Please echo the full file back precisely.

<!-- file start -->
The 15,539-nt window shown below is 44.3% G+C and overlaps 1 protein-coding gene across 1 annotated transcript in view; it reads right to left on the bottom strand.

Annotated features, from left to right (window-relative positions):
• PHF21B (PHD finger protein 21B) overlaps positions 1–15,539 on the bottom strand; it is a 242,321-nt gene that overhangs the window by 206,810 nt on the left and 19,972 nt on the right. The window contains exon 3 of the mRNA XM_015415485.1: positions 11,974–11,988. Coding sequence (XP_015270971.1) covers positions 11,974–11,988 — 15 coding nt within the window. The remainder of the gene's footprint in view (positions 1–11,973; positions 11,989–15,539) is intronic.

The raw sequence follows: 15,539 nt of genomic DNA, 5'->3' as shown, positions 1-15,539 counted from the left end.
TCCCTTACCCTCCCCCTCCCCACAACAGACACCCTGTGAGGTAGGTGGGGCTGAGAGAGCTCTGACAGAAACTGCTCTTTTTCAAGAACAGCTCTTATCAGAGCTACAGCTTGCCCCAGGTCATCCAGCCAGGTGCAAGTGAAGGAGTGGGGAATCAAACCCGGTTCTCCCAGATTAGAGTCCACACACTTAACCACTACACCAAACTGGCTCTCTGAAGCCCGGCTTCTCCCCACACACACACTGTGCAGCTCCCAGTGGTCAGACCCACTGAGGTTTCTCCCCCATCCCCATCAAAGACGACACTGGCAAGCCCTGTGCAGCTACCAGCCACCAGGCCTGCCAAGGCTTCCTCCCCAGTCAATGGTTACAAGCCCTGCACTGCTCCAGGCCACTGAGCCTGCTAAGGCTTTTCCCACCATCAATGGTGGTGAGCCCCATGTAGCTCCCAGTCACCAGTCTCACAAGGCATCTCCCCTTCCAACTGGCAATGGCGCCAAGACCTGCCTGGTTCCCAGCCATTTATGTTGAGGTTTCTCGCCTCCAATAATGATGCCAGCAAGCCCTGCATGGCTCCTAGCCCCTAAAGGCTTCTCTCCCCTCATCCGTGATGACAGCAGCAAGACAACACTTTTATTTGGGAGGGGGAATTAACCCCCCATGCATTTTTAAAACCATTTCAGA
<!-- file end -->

The 15,539-nt window shown below is 44.3% G+C and overlaps 1 protein-coding gene across 1 annotated transcript in view; it reads right to left on the bottom strand.

Annotated features, from left to right (window-relative positions):
• PHF21B (PHD finger protein 21B) overlaps positions 1–15,539 on the bottom strand; it is a 242,321-nt gene that overhangs the window by 206,810 nt on the left and 19,972 nt on the right. The window contains exon 3 of the mRNA XM_015415485.1: positions 11,974–11,988. Coding sequence (XP_015270971.1) covers positions 11,974–11,988 — 15 coding nt within the window. The remainder of the gene's footprint in view (positions 1–11,973; positions 11,989–15,539) is intronic.

The raw sequence follows: 15,539 nt of genomic DNA, 5'->3' as shown, positions 1-15,539 counted from the left end.
TCCCTTACCCTCCCCCTCCCCACAACAGACACCCTGTGAGGTAGGTGGGGCTGAGAGAGCTCTGACAGAAACTGCTCTTTTTCAAGAACAGCTCTTATCAGAGCTACAGCTTGCCCCAGGTCATCCAGCCAGGTGCAAGTGAAGGAGTGGGGAATCAAACCCGGTTCTCCCAGATTAGAGTCCACACACTTAACCACTACACCAAACTGGCTCTCTGAAGCCCGGCTTCTCCCCACACACACACTGTGCAGCTCCCAGTGGTCAGACCCACTGAGGTTTCTCCCCCATCCCCATCAAAGACGACACTGGCAAGCCCTGTGCAGCTACCAGCCACCAGGCCTGCCAAGGCTTCCTCCCCAGTCAATGGTTACAAGCCCTGCACTGCTCCAGGCCACTGAGCCTGCTAAGGCTTTTCCCACCATCAATGGTGGTGAGCCCCATGTAGCTCCCAGTCACCAGTCTCACAAGGCATCTCCCCTTCCAACTGGCAATGGCGCCAAGACCTGCCTGGTTCCCAGCCATTTATGTTGAGGTTTCTCGCCTCCAATAATGATGCCAGCAAGCCCTGCATGGCTCCTAGCCCCTAAAGGCTTCTCTCCCCTCATCCGTGATGACAGCAGCAAGACAACACTTTTATTTGGGAGGGGGAATTAACCCCCCATGCATTTTTAAAACCATTTCAGA